Angel turns up at the old professor's apartment to help Buffy carry a box? I think it's one of those things where he said they broke up and he never wanted to see her again, but then he keeps showing up unexpectedly for no reason, and he calls her like, "I still love you," and Buffy's like, "This is exhausting!" They fight in the street like an old divorced couple but their bickering is cut short when Angel gets an arrow thru the chest. It came from Faith, who meant to miss the heart. The arrow is poisoned! When will Katniss.

Wesley and Giles discover that the old professor studied volcanoes and found a big dead dinosaur in the ocean. The Mayor wants to hide this information because it means that when he turns into that dinosaur thing after the Ascension, he will no longer be invincible. Yeah!

Willow and Oz aren't the only ones to share a romantic moment. Anya turns up in the dead of night to ask Xander to come away with her, because the thought that something might happen to him makes her feel "bad inside." Despite his general uselessness, Xander proves his worth to the Scoobies--he's not going to leave! He's going to stick with them til the very end!

Wesley goes to the Council to ask if they'll help cure Angel, who is currently really poisoned and sweaty. And I mean, no offense Buffy, this does seem like kind of a ridic request. When they say no, poor Buffy has to shout things like, "I'm talking about watching my lover die!" She can't understand why the Watcher's council won't do anything to cure this vampire, and so she defiantly quits the council. Just like that! Why didn't you think of this ages ago, Buffy? Remember how they fired Giles??

After reading some books in chem lab, Oz discovers the cure for what ails Angel; unfortunately, this cure means draining the blood of a Slayer. A few weeks ago, Buffy might have expressed some moral qualms about what she'd have to do to get such blood, but today? No matter. She'll kill Faith. No prob!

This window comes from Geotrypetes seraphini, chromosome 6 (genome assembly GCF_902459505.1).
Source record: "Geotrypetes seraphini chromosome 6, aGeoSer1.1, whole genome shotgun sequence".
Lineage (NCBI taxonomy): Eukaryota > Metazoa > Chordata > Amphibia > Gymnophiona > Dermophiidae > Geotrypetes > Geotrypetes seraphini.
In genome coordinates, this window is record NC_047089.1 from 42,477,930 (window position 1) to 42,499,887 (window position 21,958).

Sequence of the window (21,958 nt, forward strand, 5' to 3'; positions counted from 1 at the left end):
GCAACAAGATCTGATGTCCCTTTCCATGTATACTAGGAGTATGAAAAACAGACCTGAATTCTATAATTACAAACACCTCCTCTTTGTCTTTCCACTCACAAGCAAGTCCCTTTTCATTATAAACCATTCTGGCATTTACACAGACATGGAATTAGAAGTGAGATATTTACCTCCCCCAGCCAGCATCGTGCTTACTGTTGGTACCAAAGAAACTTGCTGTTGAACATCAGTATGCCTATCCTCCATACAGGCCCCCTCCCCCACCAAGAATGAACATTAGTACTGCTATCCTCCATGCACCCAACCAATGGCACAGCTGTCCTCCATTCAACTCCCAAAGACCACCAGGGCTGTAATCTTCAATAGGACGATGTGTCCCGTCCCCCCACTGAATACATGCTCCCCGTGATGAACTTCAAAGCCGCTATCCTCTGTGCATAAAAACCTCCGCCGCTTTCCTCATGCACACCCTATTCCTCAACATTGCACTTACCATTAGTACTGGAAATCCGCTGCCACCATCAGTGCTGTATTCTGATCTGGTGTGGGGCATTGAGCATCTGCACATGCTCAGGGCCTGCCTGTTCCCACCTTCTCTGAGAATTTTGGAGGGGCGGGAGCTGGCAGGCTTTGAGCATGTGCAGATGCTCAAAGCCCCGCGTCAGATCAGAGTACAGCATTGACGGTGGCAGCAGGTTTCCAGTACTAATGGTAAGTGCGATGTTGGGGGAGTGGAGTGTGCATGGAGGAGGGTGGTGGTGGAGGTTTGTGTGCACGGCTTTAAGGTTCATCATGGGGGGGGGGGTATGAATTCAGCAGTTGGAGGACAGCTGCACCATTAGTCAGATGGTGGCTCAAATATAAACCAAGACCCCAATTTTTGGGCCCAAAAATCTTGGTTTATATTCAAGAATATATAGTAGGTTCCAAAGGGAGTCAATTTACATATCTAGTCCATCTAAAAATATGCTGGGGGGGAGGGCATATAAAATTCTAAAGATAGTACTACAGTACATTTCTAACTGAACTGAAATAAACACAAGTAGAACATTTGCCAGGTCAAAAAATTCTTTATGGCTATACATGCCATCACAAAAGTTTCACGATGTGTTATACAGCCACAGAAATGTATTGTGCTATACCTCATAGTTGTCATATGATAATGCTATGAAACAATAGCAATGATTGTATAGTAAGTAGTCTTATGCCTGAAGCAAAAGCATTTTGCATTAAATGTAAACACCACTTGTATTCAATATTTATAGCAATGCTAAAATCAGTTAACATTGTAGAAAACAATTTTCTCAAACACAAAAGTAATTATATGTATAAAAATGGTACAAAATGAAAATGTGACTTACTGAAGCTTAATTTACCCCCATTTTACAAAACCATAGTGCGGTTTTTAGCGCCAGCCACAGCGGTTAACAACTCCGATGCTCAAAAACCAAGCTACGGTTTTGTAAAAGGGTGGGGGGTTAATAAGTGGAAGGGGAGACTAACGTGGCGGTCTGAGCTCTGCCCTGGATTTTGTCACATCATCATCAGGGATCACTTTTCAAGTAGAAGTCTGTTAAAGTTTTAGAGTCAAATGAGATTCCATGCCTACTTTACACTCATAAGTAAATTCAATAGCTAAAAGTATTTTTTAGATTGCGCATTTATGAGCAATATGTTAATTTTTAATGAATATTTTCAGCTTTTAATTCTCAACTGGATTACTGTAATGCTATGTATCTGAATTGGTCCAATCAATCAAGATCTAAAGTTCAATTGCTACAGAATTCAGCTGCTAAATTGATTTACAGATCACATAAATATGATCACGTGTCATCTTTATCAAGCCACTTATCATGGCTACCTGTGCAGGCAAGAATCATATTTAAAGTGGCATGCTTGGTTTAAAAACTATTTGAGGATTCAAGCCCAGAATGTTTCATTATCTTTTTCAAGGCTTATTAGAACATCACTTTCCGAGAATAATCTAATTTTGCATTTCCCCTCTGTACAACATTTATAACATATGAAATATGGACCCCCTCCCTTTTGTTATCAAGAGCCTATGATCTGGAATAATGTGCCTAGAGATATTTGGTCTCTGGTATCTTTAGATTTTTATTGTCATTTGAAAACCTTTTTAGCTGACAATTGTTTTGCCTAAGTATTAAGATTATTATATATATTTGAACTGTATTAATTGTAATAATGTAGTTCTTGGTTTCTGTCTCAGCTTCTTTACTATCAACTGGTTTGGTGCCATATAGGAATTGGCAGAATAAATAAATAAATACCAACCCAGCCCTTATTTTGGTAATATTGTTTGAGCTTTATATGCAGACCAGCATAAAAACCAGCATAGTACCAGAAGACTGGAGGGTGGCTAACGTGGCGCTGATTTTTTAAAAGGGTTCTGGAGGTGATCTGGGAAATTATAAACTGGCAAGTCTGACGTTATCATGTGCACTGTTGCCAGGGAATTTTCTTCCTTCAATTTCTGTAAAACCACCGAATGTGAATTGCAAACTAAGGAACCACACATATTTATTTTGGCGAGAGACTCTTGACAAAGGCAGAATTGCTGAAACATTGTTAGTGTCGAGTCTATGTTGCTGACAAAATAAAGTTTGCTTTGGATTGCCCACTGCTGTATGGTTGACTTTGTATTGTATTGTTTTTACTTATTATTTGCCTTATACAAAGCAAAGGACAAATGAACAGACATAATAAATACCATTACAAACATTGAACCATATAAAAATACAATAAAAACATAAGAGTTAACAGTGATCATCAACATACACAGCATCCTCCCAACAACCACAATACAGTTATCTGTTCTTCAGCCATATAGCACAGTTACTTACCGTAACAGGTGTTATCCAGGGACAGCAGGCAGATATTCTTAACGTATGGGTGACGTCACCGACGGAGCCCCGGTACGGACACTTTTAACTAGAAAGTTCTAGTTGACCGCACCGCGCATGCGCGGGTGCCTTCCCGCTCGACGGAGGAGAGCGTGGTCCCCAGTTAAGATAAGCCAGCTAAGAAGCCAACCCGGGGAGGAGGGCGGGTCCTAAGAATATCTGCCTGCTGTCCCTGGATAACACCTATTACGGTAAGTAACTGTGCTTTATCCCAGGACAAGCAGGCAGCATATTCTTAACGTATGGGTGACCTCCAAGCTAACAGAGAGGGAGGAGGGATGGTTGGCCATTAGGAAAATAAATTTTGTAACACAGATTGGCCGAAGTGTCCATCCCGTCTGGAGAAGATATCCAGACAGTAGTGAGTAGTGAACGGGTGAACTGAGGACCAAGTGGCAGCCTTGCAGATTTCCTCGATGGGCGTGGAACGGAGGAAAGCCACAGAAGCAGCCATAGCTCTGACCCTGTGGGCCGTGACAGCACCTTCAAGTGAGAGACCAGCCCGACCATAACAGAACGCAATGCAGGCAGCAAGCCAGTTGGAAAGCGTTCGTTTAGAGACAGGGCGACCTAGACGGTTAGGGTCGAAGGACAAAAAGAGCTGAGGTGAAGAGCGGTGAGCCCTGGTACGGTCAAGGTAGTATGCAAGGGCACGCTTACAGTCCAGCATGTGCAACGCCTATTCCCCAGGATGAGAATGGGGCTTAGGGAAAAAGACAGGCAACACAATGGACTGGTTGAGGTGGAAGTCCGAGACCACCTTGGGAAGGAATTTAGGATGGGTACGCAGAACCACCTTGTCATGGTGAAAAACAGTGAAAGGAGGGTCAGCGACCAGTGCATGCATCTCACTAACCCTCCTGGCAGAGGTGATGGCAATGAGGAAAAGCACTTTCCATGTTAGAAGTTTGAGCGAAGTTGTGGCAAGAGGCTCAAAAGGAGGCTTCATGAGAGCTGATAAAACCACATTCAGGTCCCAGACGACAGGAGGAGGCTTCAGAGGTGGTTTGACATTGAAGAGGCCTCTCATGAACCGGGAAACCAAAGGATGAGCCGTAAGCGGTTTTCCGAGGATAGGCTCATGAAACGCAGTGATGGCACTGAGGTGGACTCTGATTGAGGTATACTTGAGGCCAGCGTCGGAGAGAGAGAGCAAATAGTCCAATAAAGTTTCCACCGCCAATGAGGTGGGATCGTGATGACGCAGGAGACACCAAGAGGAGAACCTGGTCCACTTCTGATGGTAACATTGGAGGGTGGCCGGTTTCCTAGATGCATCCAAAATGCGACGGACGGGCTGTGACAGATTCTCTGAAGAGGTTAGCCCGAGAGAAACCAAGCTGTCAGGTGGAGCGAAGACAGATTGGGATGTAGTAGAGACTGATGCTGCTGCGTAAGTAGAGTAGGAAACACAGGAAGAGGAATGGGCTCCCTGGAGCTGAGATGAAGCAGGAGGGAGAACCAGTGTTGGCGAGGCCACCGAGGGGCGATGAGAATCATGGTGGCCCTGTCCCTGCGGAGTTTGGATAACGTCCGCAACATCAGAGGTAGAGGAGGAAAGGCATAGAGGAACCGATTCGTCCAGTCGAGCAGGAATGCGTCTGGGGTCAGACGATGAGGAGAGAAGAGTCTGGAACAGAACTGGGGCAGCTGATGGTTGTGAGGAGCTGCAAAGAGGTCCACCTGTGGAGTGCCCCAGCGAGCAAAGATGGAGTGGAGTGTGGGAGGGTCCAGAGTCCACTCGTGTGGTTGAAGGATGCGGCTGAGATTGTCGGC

Finally, us fans are going to get what I assume many of us always wanted--a battle royale between Buffy and Faith. This comes complete with a training montage interspersed with some shots of sweaty Angel.

Buffy turns up at Faith's apartment dressed in leather pants and a black top. Faith says, "Well look at you! All dressed up in big sister's clothes." And she does mean literally.

They beat the crap out of each other; it's pretty cool. Honestly, I miss the fight scenes. It's so vintage Buffy. All the acrobatic flips! And they are not even trying with the stunt doubles!


Poetically, Buffy stabs Faith right in the gut with the knife the Mayor gave her in Choices. Faith leaps dramatically off the roof to avoid her blood going to cure Angel. Her final words to Buffy? "You should have been there, B. Quite a ride."

Now, pause.

When I first watched this episode, I have to say I was almost glad to see Buffy stab Faith. For too many episodes Faith has just been wandering around causing all kinds of problems and being insufferable, and it's about time somebody did something about it, am I right?? I just wanted her off the show.

But having seen the rest of the series, as well as Angel, this scene has lost much of its impact. Buffy doesn't turn grey at this moment like I originally hoped she would. There's been no build-up to her decision that she doesn't mind killing a human. There's no discussion as to whether or not this will change her like it changed Faith. Angel doesn't pretend to be Angelus and make out with her to extract info from hostage Willow or anything. In fact, I don't think anybody ever mentions this again until Season 6. It's a drastic turn for Buffy that's quickly forgotten, which also has the effect of diminishing Faith's arc. Why did Faith lose it, and not Buffy?

As I'm sure we all know, Faith doesn't actually die, which is a shame, in a way. Not because I'm not a fan--by the time she shows up on Angel, I like her a lot more. But because this would have forced Buffy to contemplate her dark side. She could absorb Faith, who has always been her shadow. Considering the path she takes in later seasons, this would have benefited her characterization in my opinion. Faith surviving is a copout.

Favorite moment: Giles stabs the Mayor with a fencing...sword? I don't remember why but it's Giles stabbing the Mayor with a sword.